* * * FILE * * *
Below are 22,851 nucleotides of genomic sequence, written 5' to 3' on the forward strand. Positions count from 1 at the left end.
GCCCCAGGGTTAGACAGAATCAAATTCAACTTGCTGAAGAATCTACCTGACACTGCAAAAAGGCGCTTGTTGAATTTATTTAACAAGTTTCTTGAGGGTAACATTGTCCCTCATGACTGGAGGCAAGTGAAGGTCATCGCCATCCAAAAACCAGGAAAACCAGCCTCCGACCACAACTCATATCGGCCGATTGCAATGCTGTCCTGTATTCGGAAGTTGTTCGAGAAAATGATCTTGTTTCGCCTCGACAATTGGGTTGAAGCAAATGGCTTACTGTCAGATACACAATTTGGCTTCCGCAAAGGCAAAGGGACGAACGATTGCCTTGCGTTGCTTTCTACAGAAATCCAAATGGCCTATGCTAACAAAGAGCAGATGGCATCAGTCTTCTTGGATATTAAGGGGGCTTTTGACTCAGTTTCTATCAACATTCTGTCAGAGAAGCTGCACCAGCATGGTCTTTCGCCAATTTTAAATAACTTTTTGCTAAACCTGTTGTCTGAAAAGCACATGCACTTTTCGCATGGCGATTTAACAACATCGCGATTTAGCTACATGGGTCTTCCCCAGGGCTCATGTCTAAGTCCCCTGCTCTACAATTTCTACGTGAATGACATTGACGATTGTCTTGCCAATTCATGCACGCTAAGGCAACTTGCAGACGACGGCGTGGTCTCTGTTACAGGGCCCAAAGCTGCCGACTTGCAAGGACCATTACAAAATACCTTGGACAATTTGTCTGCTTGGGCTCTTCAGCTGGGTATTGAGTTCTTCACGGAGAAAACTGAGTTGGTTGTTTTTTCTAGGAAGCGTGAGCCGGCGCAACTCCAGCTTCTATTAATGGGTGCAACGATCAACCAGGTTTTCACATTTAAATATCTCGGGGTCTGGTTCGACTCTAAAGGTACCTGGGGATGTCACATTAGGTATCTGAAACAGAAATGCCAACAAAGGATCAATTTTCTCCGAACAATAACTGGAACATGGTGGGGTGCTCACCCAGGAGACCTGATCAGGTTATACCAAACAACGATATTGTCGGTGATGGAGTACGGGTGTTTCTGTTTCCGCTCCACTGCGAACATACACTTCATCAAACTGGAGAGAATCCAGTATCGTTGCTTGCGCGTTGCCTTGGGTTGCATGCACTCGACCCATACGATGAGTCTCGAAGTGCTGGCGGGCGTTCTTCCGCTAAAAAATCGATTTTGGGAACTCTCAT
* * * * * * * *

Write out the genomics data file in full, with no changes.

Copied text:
Below are 22,851 nucleotides of genomic sequence, written 5' to 3' on the forward strand. Positions count from 1 at the left end.
GCCCCAGGGTTAGACAGAATCAAATTCAACTTGCTGAAGAATCTACCTGACACTGCAAAAAGGCGCTTGTTGAATTTATTTAACAAGTTTCTTGAGGGTAACATTGTCCCTCATGACTGGAGGCAAGTGAAGGTCATCGCCATCCAAAAACCAGGAAAACCAGCCTCCGACCACAACTCATATCGGCCGATTGCAATGCTGTCCTGTATTCGGAAGTTGTTCGAGAAAATGATCTTGTTTCGCCTCGACAATTGGGTTGAAGCAAATGGCTTACTGTCAGATACACAATTTGGCTTCCGCAAAGGCAAAGGGACGAACGATTGCCTTGCGTTGCTTTCTACAGAAATCCAAATGGCCTATGCTAACAAAGAGCAGATGGCATCAGTCTTCTTGGATATTAAGGGGGCTTTTGACTCAGTTTCTATCAACATTCTGTCAGAGAAGCTGCACCAGCATGGTCTTTCGCCAATTTTAAATAACTTTTTGCTAAACCTGTTGTCTGAAAAGCACATGCACTTTTCGCATGGCGATTTAACAACATCGCGATTTAGCTACATGGGTCTTCCCCAGGGCTCATGTCTAAGTCCCCTGCTCTACAATTTCTACGTGAATGACATTGACGATTGTCTTGCCAATTCATGCACGCTAAGGCAACTTGCAGACGACGGCGTGGTCTCTGTTACAGGGCCCAAAGCTGCCGACTTGCAAGGACCATTACAAAATACCTTGGACAATTTGTCTGCTTGGGCTCTTCAGCTGGGTATTGAGTTCTTCACGGAGAAAACTGAGTTGGTTGTTTTTTCTAGGAAGCGTGAGCCGGCGCAACTCCAGCTTCTATTAATGGGTGCAACGATCAACCAGGTTTTCACATTTAAATATCTCGGGGTCTGGTTCGACTCTAAAGGTACCTGGGGATGTCACATTAGGTATCTGAAACAGAAATGCCAACAAAGGATCAATTTTCTCCGAACAATAACTGGAACATGGTGGGGTGCTCACCCAGGAGACCTGATCAGGTTATACCAAACAACGATATTGTCGGTGATGGAGTACGGGTGTTTCTGTTTCCGCTCCACTGCGAACATACACTTCATCAAACTGGAGAGAATCCAGTATCGTTGCTTGCGCGTTGCCTTGGGTTGCATGCACTCGACCCATACGATGAGTCTCGAAGTGCTGGCGGGCGTTCTTCCGCTAAAAAATCGATTTTGGGAACTCTCAT